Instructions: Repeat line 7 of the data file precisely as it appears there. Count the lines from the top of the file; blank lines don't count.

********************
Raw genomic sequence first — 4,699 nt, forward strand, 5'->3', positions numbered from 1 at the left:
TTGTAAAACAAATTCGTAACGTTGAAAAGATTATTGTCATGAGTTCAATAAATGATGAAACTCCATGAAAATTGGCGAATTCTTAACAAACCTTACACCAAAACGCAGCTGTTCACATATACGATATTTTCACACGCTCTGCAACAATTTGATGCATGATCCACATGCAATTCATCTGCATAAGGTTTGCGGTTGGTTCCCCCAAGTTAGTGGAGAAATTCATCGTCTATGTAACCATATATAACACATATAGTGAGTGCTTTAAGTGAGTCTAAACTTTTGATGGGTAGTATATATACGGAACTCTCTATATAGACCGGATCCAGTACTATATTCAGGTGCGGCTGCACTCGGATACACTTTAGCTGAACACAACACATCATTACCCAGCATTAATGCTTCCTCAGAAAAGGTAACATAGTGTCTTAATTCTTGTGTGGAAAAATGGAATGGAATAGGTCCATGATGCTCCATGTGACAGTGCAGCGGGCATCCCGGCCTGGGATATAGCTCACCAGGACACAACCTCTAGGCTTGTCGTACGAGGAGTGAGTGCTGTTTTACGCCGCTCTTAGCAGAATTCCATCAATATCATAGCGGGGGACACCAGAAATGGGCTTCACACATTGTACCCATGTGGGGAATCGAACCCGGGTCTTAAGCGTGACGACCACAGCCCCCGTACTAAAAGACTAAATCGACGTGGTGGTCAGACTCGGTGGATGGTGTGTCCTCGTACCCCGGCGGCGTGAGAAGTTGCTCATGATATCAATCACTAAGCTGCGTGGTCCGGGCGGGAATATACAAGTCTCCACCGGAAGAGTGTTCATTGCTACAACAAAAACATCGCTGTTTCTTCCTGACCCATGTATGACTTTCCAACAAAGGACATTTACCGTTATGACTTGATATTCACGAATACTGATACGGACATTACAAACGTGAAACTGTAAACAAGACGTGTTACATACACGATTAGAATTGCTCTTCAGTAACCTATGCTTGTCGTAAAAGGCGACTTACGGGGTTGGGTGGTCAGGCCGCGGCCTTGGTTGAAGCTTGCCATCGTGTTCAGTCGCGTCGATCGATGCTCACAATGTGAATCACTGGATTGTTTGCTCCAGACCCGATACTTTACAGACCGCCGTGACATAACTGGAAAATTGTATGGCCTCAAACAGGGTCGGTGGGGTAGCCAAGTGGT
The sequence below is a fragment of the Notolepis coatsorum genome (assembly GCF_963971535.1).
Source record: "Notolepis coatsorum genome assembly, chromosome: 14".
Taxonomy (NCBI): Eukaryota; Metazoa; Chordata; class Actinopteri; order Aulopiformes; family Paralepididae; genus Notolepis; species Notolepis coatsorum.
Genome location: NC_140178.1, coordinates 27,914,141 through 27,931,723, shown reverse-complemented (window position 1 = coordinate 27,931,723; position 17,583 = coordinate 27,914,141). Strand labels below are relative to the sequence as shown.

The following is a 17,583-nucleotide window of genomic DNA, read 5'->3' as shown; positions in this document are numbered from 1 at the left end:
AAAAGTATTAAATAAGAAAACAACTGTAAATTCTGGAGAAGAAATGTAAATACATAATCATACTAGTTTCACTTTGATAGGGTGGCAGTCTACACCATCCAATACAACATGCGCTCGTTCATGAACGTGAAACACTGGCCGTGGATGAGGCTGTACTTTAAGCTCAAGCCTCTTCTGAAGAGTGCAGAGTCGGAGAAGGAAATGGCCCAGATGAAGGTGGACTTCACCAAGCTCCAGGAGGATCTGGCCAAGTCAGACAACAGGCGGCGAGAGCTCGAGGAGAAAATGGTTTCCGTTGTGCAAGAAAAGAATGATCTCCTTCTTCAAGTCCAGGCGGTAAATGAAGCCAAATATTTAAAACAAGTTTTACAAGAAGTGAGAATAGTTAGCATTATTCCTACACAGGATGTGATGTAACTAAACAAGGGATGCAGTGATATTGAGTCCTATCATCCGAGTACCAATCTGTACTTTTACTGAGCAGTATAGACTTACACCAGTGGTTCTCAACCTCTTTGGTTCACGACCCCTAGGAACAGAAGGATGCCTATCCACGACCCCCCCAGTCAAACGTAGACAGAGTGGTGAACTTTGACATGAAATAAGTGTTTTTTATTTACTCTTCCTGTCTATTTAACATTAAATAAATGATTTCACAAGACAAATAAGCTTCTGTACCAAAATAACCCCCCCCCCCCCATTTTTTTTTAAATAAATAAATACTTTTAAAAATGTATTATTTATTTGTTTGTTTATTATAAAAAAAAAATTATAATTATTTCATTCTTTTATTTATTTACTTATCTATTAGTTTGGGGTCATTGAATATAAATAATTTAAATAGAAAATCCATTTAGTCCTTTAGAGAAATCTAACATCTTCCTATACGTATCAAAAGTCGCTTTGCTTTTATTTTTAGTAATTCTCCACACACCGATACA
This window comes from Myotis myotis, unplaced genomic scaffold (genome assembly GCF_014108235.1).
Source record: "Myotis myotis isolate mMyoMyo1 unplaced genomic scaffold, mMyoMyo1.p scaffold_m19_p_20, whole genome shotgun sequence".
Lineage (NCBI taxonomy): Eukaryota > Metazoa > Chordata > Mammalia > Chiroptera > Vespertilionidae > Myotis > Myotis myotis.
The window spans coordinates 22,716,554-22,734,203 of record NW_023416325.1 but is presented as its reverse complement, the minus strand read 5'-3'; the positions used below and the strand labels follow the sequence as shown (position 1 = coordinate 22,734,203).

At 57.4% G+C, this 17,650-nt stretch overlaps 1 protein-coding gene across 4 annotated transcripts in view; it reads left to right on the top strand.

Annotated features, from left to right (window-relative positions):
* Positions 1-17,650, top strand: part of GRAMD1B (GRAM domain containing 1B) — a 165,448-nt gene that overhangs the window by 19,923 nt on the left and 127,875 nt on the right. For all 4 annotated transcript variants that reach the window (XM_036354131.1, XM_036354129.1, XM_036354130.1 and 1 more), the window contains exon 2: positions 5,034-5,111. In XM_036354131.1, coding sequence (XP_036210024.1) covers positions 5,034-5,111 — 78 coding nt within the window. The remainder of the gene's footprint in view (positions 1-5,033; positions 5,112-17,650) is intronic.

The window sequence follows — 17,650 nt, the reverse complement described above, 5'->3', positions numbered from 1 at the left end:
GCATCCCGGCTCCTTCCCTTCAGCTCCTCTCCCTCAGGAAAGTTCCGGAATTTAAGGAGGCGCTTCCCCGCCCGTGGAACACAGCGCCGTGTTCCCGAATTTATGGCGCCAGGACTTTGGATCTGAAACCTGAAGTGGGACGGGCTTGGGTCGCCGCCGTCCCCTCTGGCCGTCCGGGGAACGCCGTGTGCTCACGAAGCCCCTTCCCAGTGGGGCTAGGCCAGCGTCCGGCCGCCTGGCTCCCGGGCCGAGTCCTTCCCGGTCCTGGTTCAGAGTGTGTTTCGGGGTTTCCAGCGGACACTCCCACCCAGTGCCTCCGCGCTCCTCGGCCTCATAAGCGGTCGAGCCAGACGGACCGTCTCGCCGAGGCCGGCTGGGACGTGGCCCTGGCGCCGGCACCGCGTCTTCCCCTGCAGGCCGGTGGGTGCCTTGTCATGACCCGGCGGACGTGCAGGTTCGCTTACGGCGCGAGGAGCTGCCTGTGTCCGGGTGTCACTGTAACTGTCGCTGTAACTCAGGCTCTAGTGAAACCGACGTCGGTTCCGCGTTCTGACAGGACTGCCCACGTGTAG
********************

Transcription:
The following is a 17,583-nucleotide window of genomic DNA, read 5'->3' as shown; positions in this document are numbered from 1 at the left end: